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    Kinnell, P 2012, Erosion by Water: Erosivity and Erodibility. in SE Jorgensen (ed.), Encyclopedia of Environmental Management. Taylor & Francis, USA, pp. 980-990.

    Erosion by Water: Erosivity and Erodibility. / Kinnell, Peter.

    Encyclopedia of Environmental Management. ed. / Sven Erik Jorgensen. USA : Taylor & Francis, 2012. p. 980-990.

    Research output: A Conference proceeding or a Chapter in BookChapter

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    AB - Conceptually, rainfall erosivity is the capacity of rain to produce erosion, whereas soil erodibility is the susceptibility of the soil to be eroded. However, no absolute numerical values can be determined for them because rainfall erosion results from various forms of erosion (splash erosion, sheet erosion, rill erosion, interrill erosion) that are driven by different forces. Originally, the terms erosivity and erodibility were associated with the rainfall factor (R) and the soil factor (K) in the Universal Soil Loss Equation where the event erosivity factor was given by the product of the kinetic energy of the storm (E) and the maximum 30 min rainfall intensity (I30). Soil loss at the scale at which the USLE applies results from the discharge of sediment with runoff, but because the USLE does not include any direct consideration of runoff in the event erosivity factor, it is not good at accounting for event soil loss at some geographic locations. Erodibility values have units of soil loss per unit of the erosivity index and cannot be used with erosivity indices other than the one that was associated in their determination. Some models ignore this fact and so ignore certain fundamental rules that should apply to the modelling of water erosion. So-called process-based models attempt to account for the effects of the various forms of erosion and do consider the effect of runoff on erosivity associated with each form. Particles travel across the soil surface at virtual velocities that vary from the velocity of the flow to near zero. Little regard is given to this fact in the determination of soil erodibility values.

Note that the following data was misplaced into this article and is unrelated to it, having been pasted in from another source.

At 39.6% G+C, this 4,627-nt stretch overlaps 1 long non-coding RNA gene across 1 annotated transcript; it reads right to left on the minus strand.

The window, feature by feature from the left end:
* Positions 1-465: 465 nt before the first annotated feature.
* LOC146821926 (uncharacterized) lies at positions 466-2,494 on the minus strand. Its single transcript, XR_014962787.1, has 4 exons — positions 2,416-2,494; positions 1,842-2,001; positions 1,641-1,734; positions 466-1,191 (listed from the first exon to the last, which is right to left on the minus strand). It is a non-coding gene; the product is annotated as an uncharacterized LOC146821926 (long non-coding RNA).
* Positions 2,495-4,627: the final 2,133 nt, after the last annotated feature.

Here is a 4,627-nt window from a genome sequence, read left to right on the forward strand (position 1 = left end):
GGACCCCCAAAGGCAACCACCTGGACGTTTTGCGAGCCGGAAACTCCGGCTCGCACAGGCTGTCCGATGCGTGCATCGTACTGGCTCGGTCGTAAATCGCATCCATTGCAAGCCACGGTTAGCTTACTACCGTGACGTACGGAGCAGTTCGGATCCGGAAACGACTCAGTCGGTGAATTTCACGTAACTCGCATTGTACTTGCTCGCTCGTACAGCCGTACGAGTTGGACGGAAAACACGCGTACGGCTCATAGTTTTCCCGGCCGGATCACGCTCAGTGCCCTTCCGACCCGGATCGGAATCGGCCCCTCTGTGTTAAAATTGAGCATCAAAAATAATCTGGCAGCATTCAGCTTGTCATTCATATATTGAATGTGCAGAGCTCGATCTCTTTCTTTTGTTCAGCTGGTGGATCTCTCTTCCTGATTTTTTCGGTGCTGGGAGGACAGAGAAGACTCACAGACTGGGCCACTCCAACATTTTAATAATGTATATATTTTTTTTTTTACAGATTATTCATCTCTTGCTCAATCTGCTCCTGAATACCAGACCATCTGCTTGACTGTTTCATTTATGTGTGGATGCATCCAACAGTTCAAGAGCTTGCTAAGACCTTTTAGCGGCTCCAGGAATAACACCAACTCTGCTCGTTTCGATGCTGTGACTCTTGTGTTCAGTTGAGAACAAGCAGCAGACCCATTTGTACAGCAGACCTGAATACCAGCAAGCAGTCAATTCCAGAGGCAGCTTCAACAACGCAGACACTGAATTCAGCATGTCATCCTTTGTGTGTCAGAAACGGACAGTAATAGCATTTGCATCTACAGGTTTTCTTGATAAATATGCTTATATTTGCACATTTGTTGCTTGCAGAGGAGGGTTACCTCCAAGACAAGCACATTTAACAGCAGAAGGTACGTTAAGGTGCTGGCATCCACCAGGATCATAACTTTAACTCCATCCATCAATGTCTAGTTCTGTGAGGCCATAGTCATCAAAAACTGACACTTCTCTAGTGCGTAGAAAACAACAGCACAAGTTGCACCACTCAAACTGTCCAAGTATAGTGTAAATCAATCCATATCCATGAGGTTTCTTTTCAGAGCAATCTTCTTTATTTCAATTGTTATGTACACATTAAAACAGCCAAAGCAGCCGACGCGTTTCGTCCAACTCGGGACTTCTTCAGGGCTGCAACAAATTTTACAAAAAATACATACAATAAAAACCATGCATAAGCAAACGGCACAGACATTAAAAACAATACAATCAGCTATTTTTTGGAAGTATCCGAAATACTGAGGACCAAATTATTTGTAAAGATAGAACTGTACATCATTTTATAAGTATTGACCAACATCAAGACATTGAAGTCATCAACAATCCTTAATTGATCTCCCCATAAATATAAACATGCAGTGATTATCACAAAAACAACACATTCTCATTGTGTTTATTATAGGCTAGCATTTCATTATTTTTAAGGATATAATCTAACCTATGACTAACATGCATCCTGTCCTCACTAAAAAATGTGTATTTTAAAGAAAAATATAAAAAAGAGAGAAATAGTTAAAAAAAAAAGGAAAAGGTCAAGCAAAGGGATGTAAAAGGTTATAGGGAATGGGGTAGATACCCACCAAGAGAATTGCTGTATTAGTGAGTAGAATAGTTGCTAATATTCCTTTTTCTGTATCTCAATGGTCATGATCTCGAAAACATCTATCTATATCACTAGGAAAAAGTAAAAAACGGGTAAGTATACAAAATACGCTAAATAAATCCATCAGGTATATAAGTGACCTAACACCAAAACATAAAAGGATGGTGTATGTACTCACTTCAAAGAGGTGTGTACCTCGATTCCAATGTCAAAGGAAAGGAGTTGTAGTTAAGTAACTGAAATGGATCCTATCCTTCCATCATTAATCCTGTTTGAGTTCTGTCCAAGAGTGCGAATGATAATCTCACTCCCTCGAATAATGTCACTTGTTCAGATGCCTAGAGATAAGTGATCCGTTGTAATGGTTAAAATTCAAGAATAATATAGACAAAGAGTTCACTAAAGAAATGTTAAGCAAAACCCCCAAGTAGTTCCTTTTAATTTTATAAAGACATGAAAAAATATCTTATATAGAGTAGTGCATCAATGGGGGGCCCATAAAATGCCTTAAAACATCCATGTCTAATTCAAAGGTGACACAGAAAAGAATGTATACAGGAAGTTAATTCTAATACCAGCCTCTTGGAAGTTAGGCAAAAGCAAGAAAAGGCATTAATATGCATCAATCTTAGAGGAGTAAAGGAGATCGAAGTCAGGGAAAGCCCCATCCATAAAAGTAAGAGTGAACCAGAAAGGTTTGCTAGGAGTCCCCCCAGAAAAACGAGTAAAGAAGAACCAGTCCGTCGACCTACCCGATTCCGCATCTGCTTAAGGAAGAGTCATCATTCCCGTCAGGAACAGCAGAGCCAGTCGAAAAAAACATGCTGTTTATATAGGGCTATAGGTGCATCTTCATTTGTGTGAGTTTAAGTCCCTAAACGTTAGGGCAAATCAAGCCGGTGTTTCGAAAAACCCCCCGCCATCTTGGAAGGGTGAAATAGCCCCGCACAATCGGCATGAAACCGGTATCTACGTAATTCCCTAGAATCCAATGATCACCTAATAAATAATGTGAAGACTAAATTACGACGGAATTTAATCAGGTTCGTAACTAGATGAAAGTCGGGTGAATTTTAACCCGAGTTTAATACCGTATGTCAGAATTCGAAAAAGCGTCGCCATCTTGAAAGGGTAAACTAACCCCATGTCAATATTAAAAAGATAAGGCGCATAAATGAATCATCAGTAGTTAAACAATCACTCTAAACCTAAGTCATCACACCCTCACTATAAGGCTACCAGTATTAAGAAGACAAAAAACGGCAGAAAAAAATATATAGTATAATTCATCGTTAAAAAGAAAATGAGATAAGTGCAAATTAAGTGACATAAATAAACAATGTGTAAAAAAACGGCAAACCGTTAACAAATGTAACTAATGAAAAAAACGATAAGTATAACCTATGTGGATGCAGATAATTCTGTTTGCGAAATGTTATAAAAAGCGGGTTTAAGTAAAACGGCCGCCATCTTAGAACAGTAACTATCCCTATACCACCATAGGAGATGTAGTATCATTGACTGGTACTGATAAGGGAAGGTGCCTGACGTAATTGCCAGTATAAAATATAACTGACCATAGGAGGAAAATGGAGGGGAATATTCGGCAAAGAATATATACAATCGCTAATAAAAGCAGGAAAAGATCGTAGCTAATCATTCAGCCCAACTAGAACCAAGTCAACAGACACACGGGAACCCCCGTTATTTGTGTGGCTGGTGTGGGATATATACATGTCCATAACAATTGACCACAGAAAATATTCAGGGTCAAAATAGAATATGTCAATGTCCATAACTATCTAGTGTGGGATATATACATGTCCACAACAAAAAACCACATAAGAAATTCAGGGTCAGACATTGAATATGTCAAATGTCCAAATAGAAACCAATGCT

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    Kinnell P. Erosion by Water: Erosivity and Erodibility. In Jorgensen SE, editor, Encyclopedia of Environmental Management. USA: Taylor & Francis. 2012. p. 980-990